Interview with Keith T. Gagnon
Keith T. Gagnon, Ph.D.
Southern Illinois University School of Medicine
How did you become interested in the field of oligonucleotides?
I was thrown into the world of nucleic acid therapeutics during my postdoc with David Corey. My Ph.D. training focused on the biochemical structure-function relationships of RNA-guided enzymes. So before joining David’s lab I was only vaguely aware of the amazing and nuanced effects that chemical modifications could have on nucleic acid properties. My first project in the Corey lab was characterizing a large variety of ASOs that targeted the huntingtin repeat expansion. Since then I have been fascinated with the applications of chemical modifications, especially regarding RNA-guided enzymes, although admittedly I am quite dependent on the magical skills of my nucleic acid chemistry collaborators!
Who were your early mentors?
My Ph.D. advisor, E. Stuart Maxwell, had the greatest influence on me. He taught me a love and rigor for great science. He never let me get away with sloppy work. He instilled in me a drive for technical and creative excellence and has supported me throughout my career. I had a fellow graduate student in the Maxwell lab, Beth Tran, who I must acknowledge. Beth had a serious work ethic and a razor-sharp logic that I took as a blueprint. My postdoc advisor, David Corey, has of course had a tremendous impact on me. David has an eye for great science and will not tolerate mediocrity. What I learned the most from David was the business of science – grant writing, manuscript preparation, and managing a laboratory. David has been a staunch supporter of me and I can always go to him for sound advice. I have worked with some great people, but among those Jon Watts stands out as a great friend, an outstanding scientist, and a wonderful encouragement during our postdoc years together.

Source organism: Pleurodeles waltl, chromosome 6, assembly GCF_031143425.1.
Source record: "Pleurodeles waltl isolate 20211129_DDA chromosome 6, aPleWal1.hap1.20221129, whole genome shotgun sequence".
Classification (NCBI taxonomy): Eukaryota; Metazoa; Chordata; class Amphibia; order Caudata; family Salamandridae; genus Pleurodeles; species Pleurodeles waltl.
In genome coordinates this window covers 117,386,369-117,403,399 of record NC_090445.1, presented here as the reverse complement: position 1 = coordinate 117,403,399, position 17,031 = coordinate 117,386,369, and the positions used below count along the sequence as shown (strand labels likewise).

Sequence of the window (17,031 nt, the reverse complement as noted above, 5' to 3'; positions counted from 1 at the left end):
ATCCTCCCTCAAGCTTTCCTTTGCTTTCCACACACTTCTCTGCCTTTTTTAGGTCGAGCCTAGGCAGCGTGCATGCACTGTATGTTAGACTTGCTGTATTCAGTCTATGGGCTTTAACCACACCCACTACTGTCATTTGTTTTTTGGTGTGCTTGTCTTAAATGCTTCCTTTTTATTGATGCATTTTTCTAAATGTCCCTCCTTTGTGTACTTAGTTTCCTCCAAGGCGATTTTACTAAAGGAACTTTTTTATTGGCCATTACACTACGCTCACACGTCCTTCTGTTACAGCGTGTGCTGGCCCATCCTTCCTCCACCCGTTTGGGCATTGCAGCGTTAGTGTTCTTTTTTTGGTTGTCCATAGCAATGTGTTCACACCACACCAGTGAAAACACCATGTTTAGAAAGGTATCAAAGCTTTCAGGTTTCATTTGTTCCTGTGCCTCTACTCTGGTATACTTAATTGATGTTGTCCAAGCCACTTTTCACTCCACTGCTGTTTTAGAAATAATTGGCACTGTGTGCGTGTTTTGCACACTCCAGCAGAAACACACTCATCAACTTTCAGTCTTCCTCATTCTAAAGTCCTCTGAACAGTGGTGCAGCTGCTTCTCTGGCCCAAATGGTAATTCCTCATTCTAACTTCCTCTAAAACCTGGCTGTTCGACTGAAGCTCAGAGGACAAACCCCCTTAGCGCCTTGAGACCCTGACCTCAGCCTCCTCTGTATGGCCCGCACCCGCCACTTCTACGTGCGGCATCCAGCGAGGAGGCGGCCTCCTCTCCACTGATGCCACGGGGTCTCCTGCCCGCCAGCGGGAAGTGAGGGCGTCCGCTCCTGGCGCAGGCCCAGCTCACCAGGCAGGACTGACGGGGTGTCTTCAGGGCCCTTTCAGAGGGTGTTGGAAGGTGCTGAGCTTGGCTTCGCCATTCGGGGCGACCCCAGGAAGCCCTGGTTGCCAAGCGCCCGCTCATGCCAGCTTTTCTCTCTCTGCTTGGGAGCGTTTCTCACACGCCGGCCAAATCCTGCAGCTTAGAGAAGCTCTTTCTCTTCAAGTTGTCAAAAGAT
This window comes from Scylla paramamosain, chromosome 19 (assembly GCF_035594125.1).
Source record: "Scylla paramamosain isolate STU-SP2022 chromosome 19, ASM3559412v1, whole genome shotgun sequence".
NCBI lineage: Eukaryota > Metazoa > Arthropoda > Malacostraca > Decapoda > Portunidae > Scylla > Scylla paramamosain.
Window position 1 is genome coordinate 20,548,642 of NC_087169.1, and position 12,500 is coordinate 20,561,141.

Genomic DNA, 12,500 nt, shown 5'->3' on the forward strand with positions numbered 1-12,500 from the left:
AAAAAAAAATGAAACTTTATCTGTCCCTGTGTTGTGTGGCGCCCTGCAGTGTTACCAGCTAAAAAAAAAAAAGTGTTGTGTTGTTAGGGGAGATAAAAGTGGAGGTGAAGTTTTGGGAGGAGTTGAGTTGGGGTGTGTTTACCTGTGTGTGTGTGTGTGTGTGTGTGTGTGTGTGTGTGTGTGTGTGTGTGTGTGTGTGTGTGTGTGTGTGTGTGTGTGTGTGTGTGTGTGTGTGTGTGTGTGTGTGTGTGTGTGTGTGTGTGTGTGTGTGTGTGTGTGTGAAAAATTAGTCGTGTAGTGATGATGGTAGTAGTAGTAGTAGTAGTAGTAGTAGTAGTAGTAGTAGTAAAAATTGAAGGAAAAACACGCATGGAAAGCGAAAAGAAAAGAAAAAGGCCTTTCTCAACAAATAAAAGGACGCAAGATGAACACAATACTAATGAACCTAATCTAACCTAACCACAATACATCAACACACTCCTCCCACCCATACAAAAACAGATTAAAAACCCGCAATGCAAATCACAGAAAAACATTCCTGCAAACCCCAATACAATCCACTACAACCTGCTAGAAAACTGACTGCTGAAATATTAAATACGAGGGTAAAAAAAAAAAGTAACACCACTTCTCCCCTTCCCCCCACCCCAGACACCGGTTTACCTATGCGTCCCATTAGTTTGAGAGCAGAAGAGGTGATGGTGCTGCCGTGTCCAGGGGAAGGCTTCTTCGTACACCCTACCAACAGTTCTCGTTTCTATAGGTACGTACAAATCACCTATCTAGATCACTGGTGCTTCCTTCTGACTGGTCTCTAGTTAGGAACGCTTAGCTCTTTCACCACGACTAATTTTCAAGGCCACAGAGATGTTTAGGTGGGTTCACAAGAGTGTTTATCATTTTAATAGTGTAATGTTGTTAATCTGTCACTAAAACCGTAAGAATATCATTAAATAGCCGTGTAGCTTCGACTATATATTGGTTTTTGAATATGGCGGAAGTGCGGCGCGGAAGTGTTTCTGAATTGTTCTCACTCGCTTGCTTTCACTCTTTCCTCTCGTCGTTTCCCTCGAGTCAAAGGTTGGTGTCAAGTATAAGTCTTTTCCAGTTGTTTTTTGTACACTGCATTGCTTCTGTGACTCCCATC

How did you become involved in OTS?
When I submitted an abstract to my first OTS meeting I was asked to give a short talk. This was a great experience and I loved the meeting. My postdoc advisor had been involved in OTS for years so I guess it was a natural progression for me. Now it is one of my regular meetings.
Why do you continue to support the OTS?
To me, nucleic acid therapeutics and RNA biochemistry go hand-in-hand. I want to help merge these two disciplines even more.
What is special about the type of research/work you’ve done?
The ongoing theme of my research has been RNA and ribonucleoprotein structure-function relationships. This focus gives my research a unique perspective to nucleic acid therapeutics. We use our approach, marrying nucleic acid chemistry with RNA biochemistry, to better understand the mechanistic rules for chemical modification of RNA-guided enzymes. This approach can provide new insight into controlling RNA-guided enzymes with engineering and chemistry and improve nucleic acid therapeutics. We also investigate the fundamental biochemical mechanisms of neurological repeat expansion disorders to look for opportunities for therapeutic intervention.
What do you like to do in your free time?
Free time? Well, whenever that does happen, I will often find myself with my young family doing whatever is on their imaginative schedule. I enjoy working with my hands, which includes mechanic work on the car or a construction project at home. I play basketball, love doing artwork, and enjoy reading. I also try to volunteer my time for local organizations and the community.